This review is kind of all over the place, but honestly, in my several hours of play in Space Rangers HD, I felt like my game was all over the place. One moment I’d be doing some trading, then next falling through a black hole to do some hyperspace arcade battle (which is fun), the next doing a planetary text adventure (which I enjoyed, but wish I could save during), the next chasing down the apparent innocent vessel of a race’s messiah and killing them to prevent their second coming (seriously, this was a mission I was given, and I felt bad…but sure, I did it anyway). Once you find the character that works for you, and the game clicks, this game can take you just about anywhere, which is where this review is going, basically. ;)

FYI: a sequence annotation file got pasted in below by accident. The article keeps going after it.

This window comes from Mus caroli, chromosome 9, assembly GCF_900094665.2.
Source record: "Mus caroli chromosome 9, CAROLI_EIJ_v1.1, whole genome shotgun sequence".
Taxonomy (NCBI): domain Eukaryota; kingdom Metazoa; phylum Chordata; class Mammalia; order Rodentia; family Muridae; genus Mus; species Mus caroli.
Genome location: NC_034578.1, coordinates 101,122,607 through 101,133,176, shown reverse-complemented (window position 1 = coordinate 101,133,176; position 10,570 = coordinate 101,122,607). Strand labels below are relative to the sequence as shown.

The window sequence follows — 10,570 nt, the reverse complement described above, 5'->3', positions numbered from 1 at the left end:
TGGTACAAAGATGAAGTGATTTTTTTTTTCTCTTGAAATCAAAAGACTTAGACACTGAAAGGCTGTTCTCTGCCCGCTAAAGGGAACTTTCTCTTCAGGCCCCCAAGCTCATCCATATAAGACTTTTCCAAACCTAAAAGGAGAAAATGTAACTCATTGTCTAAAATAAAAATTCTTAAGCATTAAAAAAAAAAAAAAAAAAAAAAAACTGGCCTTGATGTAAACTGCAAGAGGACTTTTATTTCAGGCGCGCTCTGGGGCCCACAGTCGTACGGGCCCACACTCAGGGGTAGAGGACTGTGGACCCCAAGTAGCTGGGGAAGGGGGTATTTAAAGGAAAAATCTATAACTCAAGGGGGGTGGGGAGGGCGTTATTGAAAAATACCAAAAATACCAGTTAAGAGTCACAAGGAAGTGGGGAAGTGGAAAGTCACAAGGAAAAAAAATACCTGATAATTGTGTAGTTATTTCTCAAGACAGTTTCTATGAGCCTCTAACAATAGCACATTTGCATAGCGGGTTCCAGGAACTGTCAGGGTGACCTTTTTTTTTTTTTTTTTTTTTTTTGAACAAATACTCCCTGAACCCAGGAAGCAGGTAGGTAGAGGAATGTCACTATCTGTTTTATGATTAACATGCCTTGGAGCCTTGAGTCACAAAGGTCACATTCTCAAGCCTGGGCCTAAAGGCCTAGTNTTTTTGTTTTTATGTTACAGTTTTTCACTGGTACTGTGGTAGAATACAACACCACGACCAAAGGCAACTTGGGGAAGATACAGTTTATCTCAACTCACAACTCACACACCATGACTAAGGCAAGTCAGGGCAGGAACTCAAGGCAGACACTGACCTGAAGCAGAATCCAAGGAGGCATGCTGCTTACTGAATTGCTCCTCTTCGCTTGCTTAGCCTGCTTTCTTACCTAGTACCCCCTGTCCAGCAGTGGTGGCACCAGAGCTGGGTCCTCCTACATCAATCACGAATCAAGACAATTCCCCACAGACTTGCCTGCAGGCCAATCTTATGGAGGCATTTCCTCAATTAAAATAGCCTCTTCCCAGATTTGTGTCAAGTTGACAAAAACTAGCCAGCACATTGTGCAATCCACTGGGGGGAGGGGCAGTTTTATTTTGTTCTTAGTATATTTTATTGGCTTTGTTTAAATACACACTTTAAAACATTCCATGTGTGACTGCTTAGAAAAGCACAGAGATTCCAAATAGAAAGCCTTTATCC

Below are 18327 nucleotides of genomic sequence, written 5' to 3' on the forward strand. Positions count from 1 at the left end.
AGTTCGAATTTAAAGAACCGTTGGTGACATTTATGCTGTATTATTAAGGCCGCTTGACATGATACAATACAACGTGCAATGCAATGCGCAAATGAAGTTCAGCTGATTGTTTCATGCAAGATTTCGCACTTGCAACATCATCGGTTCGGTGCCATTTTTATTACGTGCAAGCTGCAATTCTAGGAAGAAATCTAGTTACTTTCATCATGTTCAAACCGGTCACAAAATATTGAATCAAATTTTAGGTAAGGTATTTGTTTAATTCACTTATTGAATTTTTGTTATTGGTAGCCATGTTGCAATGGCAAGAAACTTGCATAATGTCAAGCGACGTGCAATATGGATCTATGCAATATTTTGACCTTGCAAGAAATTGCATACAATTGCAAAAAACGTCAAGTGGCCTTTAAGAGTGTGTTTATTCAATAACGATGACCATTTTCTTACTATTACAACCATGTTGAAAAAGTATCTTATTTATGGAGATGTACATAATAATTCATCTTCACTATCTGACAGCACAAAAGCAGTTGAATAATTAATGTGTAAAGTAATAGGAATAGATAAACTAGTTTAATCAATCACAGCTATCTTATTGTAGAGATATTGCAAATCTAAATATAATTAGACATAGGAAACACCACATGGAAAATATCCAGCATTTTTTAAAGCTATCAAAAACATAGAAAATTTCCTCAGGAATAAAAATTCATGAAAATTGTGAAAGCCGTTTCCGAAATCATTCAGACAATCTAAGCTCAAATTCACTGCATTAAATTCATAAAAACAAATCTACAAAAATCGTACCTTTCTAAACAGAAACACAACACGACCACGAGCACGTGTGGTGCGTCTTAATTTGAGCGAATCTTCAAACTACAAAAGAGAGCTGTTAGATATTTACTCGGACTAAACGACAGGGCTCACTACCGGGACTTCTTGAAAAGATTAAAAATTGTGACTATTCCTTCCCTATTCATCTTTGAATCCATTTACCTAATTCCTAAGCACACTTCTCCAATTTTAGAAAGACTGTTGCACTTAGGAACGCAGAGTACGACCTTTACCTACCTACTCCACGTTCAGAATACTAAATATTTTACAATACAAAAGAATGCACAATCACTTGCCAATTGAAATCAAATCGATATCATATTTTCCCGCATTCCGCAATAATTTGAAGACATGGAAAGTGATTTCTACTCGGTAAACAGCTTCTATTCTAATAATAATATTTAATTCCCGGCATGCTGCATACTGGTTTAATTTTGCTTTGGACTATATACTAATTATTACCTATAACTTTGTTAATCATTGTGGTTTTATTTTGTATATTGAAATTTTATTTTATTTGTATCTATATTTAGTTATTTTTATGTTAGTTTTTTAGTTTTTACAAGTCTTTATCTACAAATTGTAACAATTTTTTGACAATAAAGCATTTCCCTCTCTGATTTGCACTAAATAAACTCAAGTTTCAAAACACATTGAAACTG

So while I’ve not told you EVERYTHING about the game — one, because I don’t know everything and two, I don’t want to spoil the joy of discovery — I’ve tried to give you enough information to make an informed buying decision. Both new players and experienced players alike are asking, “should I buy this?”. I believe the answer to both people is an unqualified yes. For new players, this game opens up a whole new universe that is more alive than just about any other space game out there save for maybe Distant Worlds. ;) For experienced players of Space Rangers 2 who enjoyed the game, I feel there’s enough new stuff with the piracy updates, the new graphics, the improved performance and other new content to totally warrant a purchase. :)